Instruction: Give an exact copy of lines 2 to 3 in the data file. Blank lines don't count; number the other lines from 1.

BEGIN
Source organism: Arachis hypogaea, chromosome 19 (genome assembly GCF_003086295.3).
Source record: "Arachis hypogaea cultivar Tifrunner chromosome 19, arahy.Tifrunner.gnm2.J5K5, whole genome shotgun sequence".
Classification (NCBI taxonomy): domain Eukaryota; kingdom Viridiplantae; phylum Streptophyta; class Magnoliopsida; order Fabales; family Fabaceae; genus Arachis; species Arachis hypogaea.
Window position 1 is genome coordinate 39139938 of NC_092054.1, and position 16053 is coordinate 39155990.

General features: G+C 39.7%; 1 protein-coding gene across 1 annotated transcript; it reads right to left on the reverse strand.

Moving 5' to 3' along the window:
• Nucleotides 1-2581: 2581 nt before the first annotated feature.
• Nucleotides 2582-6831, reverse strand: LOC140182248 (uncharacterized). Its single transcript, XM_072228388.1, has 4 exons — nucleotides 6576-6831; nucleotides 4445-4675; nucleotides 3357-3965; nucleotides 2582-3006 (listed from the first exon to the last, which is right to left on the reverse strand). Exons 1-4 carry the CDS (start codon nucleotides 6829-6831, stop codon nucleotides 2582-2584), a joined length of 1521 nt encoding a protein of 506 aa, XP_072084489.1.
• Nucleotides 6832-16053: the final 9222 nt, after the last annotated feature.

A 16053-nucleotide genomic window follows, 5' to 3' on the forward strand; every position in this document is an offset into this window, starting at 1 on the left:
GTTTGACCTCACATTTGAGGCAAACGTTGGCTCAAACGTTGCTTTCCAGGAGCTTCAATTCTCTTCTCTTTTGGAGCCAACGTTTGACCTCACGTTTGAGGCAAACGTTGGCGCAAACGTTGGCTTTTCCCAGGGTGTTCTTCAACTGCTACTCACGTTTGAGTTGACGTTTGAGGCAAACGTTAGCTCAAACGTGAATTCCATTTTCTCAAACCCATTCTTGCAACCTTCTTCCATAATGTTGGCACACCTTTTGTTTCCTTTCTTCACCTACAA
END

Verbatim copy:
Source record: "Arachis hypogaea cultivar Tifrunner chromosome 19, arahy.Tifrunner.gnm2.J5K5, whole genome shotgun sequence".
Classification (NCBI taxonomy): domain Eukaryota; kingdom Viridiplantae; phylum Streptophyta; class Magnoliopsida; order Fabales; family Fabaceae; genus Arachis; species Arachis hypogaea.